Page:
[7] On the basis that the fleeting footage of bare breasts was neither sexualised nor salacious, that it was unlikely to have caused offence to a significant number of viewers, and that it was in public interest in view of the controversy surrounding the proposed parade, TV3 declined to uphold the complaint.

Referral to the Authority

[8] Dissatisfied with TV3’s response, each complainant referred the complaint to the Broadcasting Standards Authority under s.8(1)(a) of the Broadcasting Act 1989

[9] Ms Forbes-Dawson maintained that “front-on footage of naked women” on the national news at 6.00pm was offensive. She considered that nudity in the news at that time would offend a significant number of viewers. Moreover, she noted that there had been no warning.

[10] The other two complainants expressed similar views.

Authority's Determination

[11] The members of the Authority have viewed a recording of the broadcast complained about and have read the correspondence listed in the Appendix. The Authority notes that the complaints initially focused on the inclusion of the bare-breasted women which, they argued, breached the requirement for good taste and decency. The footage did not include “naked women” as the complainants alleged in their referrals. The Authority determines the complaints without a formal hearing.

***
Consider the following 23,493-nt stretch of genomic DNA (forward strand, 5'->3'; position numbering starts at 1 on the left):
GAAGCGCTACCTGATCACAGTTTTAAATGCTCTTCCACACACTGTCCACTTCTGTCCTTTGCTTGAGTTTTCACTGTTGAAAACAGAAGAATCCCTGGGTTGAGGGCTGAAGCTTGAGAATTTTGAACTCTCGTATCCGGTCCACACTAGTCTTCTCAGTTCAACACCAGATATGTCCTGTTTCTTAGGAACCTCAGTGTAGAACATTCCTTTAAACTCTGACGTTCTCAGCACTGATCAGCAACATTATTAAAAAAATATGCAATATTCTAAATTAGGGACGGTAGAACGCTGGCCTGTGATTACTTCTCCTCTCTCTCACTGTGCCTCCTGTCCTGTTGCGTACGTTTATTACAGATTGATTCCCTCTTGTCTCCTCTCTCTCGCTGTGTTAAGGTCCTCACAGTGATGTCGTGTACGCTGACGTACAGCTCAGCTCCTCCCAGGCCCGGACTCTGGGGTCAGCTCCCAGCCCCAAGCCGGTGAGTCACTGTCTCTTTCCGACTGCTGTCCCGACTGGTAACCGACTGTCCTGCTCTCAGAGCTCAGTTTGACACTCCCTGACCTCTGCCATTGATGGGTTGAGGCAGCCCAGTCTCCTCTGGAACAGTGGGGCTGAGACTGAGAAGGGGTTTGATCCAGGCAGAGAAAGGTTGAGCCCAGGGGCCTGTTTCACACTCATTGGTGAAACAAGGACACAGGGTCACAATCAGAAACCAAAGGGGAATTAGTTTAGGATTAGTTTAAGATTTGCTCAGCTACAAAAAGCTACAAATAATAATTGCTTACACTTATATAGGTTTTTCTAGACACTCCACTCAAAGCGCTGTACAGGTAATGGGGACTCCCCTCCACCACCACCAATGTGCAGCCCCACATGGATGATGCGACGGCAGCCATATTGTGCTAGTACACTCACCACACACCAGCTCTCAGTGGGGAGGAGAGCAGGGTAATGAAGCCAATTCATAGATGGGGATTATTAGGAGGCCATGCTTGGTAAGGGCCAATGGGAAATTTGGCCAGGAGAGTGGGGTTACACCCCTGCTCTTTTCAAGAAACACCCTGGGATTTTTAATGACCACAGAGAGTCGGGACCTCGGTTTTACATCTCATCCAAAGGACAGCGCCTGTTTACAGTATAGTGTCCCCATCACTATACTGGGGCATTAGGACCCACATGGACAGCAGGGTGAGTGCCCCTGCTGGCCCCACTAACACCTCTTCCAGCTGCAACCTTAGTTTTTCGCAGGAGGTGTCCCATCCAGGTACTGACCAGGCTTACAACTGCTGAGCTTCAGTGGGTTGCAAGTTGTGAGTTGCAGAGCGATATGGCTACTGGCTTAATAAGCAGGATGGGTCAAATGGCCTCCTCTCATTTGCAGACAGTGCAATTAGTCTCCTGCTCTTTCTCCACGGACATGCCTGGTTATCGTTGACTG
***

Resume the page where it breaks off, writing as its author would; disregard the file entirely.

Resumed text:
[12] When the Authority considers a complaint alleging a breach of good taste and decency, it is required to take into consideration the context of the broadcast. On this occasion, relevant contextual factors include:

  • the fact that the parade was newsworthy in view of the controversy it had generated
  • the unclassified nature of the news
  • the Authority’s view that unaccompanied young children are unlikely to watch news programmes.